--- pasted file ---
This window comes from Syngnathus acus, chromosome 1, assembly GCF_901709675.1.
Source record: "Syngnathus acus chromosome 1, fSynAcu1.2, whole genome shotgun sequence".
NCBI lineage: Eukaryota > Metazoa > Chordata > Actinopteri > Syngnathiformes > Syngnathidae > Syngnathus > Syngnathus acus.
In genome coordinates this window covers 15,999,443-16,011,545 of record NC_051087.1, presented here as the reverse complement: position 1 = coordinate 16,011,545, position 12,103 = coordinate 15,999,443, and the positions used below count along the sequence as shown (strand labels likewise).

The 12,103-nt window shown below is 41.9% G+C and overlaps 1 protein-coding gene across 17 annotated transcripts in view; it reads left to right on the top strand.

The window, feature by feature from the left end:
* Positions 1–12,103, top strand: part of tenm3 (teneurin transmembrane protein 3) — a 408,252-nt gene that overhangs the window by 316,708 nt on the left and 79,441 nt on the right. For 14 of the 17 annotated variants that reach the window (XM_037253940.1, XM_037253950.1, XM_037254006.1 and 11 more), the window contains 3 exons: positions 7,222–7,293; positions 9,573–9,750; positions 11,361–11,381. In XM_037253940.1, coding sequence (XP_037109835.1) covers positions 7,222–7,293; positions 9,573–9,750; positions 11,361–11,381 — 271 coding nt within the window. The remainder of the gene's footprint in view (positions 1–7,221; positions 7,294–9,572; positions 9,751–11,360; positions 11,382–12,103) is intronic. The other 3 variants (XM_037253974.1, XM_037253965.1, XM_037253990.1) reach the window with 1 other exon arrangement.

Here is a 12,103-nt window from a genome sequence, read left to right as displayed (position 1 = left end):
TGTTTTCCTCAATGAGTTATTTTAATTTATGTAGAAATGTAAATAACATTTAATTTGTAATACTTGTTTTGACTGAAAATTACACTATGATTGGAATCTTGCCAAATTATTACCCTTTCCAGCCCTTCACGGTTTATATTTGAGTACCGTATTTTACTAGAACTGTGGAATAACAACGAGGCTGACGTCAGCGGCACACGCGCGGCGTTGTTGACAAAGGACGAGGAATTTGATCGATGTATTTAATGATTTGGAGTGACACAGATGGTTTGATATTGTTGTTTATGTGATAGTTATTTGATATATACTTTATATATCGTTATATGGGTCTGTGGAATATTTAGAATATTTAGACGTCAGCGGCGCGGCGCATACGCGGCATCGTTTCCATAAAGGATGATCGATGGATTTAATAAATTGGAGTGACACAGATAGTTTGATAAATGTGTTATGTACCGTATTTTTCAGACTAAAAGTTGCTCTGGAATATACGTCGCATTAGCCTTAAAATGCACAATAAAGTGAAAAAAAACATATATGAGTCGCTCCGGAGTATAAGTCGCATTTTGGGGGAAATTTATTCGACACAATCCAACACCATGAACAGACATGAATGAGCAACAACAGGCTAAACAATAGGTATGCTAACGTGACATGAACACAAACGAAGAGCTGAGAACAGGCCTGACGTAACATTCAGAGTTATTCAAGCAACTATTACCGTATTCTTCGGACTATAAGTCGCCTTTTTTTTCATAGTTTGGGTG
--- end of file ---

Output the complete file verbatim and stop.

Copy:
This window comes from Syngnathus acus, chromosome 1, assembly GCF_901709675.1.
Source record: "Syngnathus acus chromosome 1, fSynAcu1.2, whole genome shotgun sequence".
NCBI lineage: Eukaryota > Metazoa > Chordata > Actinopteri > Syngnathiformes > Syngnathidae > Syngnathus > Syngnathus acus.
In genome coordinates this window covers 15,999,443-16,011,545 of record NC_051087.1, presented here as the reverse complement: position 1 = coordinate 16,011,545, position 12,103 = coordinate 15,999,443, and the positions used below count along the sequence as shown (strand labels likewise).

The 12,103-nt window shown below is 41.9% G+C and overlaps 1 protein-coding gene across 17 annotated transcripts in view; it reads left to right on the top strand.

The window, feature by feature from the left end:
* Positions 1–12,103, top strand: part of tenm3 (teneurin transmembrane protein 3) — a 408,252-nt gene that overhangs the window by 316,708 nt on the left and 79,441 nt on the right. For 14 of the 17 annotated variants that reach the window (XM_037253940.1, XM_037253950.1, XM_037254006.1 and 11 more), the window contains 3 exons: positions 7,222–7,293; positions 9,573–9,750; positions 11,361–11,381. In XM_037253940.1, coding sequence (XP_037109835.1) covers positions 7,222–7,293; positions 9,573–9,750; positions 11,361–11,381 — 271 coding nt within the window. The remainder of the gene's footprint in view (positions 1–7,221; positions 7,294–9,572; positions 9,751–11,360; positions 11,382–12,103) is intronic. The other 3 variants (XM_037253974.1, XM_037253965.1, XM_037253990.1) reach the window with 1 other exon arrangement.

Here is a 12,103-nt window from a genome sequence, read left to right as displayed (position 1 = left end):
TGTTTTCCTCAATGAGTTATTTTAATTTATGTAGAAATGTAAATAACATTTAATTTGTAATACTTGTTTTGACTGAAAATTACACTATGATTGGAATCTTGCCAAATTATTACCCTTTCCAGCCCTTCACGGTTTATATTTGAGTACCGTATTTTACTAGAACTGTGGAATAACAACGAGGCTGACGTCAGCGGCACACGCGCGGCGTTGTTGACAAAGGACGAGGAATTTGATCGATGTATTTAATGATTTGGAGTGACACAGATGGTTTGATATTGTTGTTTATGTGATAGTTATTTGATATATACTTTATATATCGTTATATGGGTCTGTGGAATATTTAGAATATTTAGACGTCAGCGGCGCGGCGCATACGCGGCATCGTTTCCATAAAGGATGATCGATGGATTTAATAAATTGGAGTGACACAGATAGTTTGATAAATGTGTTATGTACCGTATTTTTCAGACTAAAAGTTGCTCTGGAATATACGTCGCATTAGCCTTAAAATGCACAATAAAGTGAAAAAAAACATATATGAGTCGCTCCGGAGTATAAGTCGCATTTTGGGGGAAATTTATTCGACACAATCCAACACCATGAACAGACATGAATGAGCAACAACAGGCTAAACAATAGGTATGCTAACGTGACATGAACACAAACGAAGAGCTGAGAACAGGCCTGACGTAACATTCAGAGTTATTCAAGCAACTATTACCGTATTCTTCGGACTATAAGTCGCCTTTTTTTTCATAGTTTGGGTG